With his new exhibition opening at MoMa today, the influential US-based artist and filmmaker reveals to us why L.A. feels extra-dimensional
'You can do anything you want', says Ryan Trecartin of Los Angeles and the current state of its art scene. The same might be said of him, one of the most influential young artists working and showing today and, in fact, the generations that he represents visually in his work, admirers and critics. It's a generation that is full of dreams and emotions, like Trecartin's work, with evolutions of identity and the visuals that have and continue to build the culture in which we wake everyday.
The New York premiere of Trecartin's ‘Any Ever’, the artist’s 2007-2010 body of work, premieres today at MoMA PS1 in New York. Produced in Miami with frequent collaborator Lizzie Fitch and structured as a diptych, it consists of seven films that are conceived in two parts, one consisting of a quartet, 'Re'Search Wait'S' and the trilogy, 'Trill-ogy Comp'. Connected spatially and filling seven galleries that house projections of these seven films, the exhibition can become a kind of personal edit for the viewer. In fact, they can do, or feel, whatever they want.
Dazed Digital: How do you feel about the LA art scene at the moment? Who in America do you feel has the most enticing scene?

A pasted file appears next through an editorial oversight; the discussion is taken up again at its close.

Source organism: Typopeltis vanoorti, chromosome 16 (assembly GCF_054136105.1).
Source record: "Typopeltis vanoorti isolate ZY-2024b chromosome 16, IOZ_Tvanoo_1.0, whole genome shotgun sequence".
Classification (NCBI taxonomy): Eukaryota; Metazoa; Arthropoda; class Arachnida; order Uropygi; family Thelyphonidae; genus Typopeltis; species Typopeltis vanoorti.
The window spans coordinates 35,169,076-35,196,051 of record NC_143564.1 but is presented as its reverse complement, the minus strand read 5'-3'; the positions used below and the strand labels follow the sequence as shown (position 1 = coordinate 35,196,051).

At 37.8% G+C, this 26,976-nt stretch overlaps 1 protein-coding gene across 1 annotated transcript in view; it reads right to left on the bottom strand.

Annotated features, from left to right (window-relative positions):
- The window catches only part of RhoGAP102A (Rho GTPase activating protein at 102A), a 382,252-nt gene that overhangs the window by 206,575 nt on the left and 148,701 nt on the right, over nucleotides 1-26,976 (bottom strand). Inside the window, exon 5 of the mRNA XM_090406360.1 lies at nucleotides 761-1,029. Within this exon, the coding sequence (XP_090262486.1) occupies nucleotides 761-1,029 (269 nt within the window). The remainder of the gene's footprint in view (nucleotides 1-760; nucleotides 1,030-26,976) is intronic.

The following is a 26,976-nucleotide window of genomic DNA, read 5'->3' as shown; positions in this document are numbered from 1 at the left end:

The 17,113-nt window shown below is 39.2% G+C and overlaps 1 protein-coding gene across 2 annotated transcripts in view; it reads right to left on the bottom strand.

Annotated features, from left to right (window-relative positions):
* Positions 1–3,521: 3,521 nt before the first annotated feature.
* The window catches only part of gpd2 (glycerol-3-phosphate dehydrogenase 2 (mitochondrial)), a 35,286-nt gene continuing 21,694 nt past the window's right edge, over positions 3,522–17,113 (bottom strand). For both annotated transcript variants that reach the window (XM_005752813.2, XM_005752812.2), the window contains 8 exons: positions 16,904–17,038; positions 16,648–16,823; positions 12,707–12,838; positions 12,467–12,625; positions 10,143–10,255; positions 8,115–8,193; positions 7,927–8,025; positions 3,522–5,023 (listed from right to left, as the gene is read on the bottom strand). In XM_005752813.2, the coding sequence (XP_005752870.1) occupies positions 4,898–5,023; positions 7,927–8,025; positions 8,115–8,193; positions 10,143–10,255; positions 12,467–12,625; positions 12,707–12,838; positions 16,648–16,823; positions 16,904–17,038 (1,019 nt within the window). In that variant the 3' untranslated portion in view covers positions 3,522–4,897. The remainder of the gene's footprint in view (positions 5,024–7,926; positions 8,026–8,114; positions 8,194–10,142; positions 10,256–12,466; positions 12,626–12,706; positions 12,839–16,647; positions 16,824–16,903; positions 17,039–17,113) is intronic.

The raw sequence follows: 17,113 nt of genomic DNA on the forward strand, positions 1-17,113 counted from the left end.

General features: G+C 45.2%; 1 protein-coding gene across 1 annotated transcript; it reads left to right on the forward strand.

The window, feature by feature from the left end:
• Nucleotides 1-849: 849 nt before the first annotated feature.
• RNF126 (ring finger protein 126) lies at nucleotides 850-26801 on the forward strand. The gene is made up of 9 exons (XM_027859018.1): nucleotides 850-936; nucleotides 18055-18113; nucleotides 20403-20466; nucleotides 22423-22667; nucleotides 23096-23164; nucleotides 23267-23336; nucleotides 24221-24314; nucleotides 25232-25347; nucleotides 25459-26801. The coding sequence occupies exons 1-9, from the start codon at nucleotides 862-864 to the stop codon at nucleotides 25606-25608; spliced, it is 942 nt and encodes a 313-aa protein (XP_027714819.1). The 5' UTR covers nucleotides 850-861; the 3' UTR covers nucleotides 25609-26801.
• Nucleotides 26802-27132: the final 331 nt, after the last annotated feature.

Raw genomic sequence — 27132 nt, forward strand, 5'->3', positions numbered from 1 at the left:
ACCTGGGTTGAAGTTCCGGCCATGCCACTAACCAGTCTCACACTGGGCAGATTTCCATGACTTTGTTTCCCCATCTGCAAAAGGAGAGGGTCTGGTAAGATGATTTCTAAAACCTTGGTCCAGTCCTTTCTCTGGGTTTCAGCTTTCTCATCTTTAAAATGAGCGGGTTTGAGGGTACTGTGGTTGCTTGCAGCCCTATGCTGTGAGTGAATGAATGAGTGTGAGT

Ryan Trecartin: LA feels extra-dimensional and expansive, it radiates in such a non-time way that it almost feels asleep or invisible. Like most cities in America, I think what makes it magical is its proximity to America as a concept...how it contributes to our psychological landscapes. People everywhere are obviously creating and communicating in a much more networked and connective state than they did before the 2000s. I don’t think scenes can really be located geographically, or even defined without accepting a hugely reductive process. It’s more like certain cities represent a grounding point for shared qualities--qualities one can participate in no matter where they live. I haven't lived in Los Angeles for very long but I feel like it promotes a kind of post-conceptual promiscuity that in form and function supports the exciting potentials in free thinking, (categorical failure). You can do anything you want.
DD: What is the mood and goal of the exhibition?
Ryan Trecartin: ;) I'm not sure it’s healthy to try and answer this question. Instructions are embedded in the content, like an inverted interface where linguistics inform expectations and function (moods and goals are constantly shifting within the work). The movies are meant to be actively “read”, reading being a naturally subjective act that editorializes the information one gleans from experiences. This kind of reading exists mutually with writing. The project and the exhibition are both called Any Ever, and that title licenses a lot of agency to the viewer in terms of conceptual framing. The viewer navigates the seven rooms, piecing together a personal edit of a potential whole designed around a non-center rather than a linear progression of spaces or ideas.